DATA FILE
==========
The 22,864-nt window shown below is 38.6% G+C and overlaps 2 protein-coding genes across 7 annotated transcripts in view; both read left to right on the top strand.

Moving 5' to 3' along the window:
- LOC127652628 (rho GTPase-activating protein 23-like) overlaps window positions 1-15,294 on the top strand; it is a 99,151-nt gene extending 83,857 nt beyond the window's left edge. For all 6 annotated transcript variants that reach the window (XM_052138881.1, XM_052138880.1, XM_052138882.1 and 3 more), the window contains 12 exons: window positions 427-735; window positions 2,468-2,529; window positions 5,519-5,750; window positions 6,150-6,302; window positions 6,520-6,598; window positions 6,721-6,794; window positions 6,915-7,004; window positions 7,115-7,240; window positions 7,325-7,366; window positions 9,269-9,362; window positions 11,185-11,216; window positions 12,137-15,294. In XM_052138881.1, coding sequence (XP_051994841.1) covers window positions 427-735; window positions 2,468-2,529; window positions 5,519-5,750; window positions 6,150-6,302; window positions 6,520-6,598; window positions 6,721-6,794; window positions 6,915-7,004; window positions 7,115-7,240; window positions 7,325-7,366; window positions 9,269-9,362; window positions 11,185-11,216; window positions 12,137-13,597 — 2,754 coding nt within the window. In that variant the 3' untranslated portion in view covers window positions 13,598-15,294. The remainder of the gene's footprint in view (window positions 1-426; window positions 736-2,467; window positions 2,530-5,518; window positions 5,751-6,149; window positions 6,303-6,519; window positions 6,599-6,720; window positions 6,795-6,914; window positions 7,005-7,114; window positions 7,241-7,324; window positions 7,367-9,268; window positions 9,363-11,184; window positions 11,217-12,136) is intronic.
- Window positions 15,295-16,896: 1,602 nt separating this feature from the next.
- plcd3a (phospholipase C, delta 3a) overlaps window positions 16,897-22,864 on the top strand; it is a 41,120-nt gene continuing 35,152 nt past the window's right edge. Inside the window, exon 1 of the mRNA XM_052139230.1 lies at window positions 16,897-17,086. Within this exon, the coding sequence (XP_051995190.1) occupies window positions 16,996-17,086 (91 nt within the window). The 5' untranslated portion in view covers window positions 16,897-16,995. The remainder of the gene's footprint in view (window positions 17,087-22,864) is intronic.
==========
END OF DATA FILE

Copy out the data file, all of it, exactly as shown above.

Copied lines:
The 22,864-nt window shown below is 38.6% G+C and overlaps 2 protein-coding genes across 7 annotated transcripts in view; both read left to right on the top strand.

Moving 5' to 3' along the window:
- LOC127652628 (rho GTPase-activating protein 23-like) overlaps window positions 1-15,294 on the top strand; it is a 99,151-nt gene extending 83,857 nt beyond the window's left edge. For all 6 annotated transcript variants that reach the window (XM_052138881.1, XM_052138880.1, XM_052138882.1 and 3 more), the window contains 12 exons: window positions 427-735; window positions 2,468-2,529; window positions 5,519-5,750; window positions 6,150-6,302; window positions 6,520-6,598; window positions 6,721-6,794; window positions 6,915-7,004; window positions 7,115-7,240; window positions 7,325-7,366; window positions 9,269-9,362; window positions 11,185-11,216; window positions 12,137-15,294. In XM_052138881.1, coding sequence (XP_051994841.1) covers window positions 427-735; window positions 2,468-2,529; window positions 5,519-5,750; window positions 6,150-6,302; window positions 6,520-6,598; window positions 6,721-6,794; window positions 6,915-7,004; window positions 7,115-7,240; window positions 7,325-7,366; window positions 9,269-9,362; window positions 11,185-11,216; window positions 12,137-13,597 — 2,754 coding nt within the window. In that variant the 3' untranslated portion in view covers window positions 13,598-15,294. The remainder of the gene's footprint in view (window positions 1-426; window positions 736-2,467; window positions 2,530-5,518; window positions 5,751-6,149; window positions 6,303-6,519; window positions 6,599-6,720; window positions 6,795-6,914; window positions 7,005-7,114; window positions 7,241-7,324; window positions 7,367-9,268; window positions 9,363-11,184; window positions 11,217-12,136) is intronic.
- Window positions 15,295-16,896: 1,602 nt separating this feature from the next.
- plcd3a (phospholipase C, delta 3a) overlaps window positions 16,897-22,864 on the top strand; it is a 41,120-nt gene continuing 35,152 nt past the window's right edge. Inside the window, exon 1 of the mRNA XM_052139230.1 lies at window positions 16,897-17,086. Within this exon, the coding sequence (XP_051995190.1) occupies window positions 16,996-17,086 (91 nt within the window). The 5' untranslated portion in view covers window positions 16,897-16,995. The remainder of the gene's footprint in view (window positions 17,087-22,864) is intronic.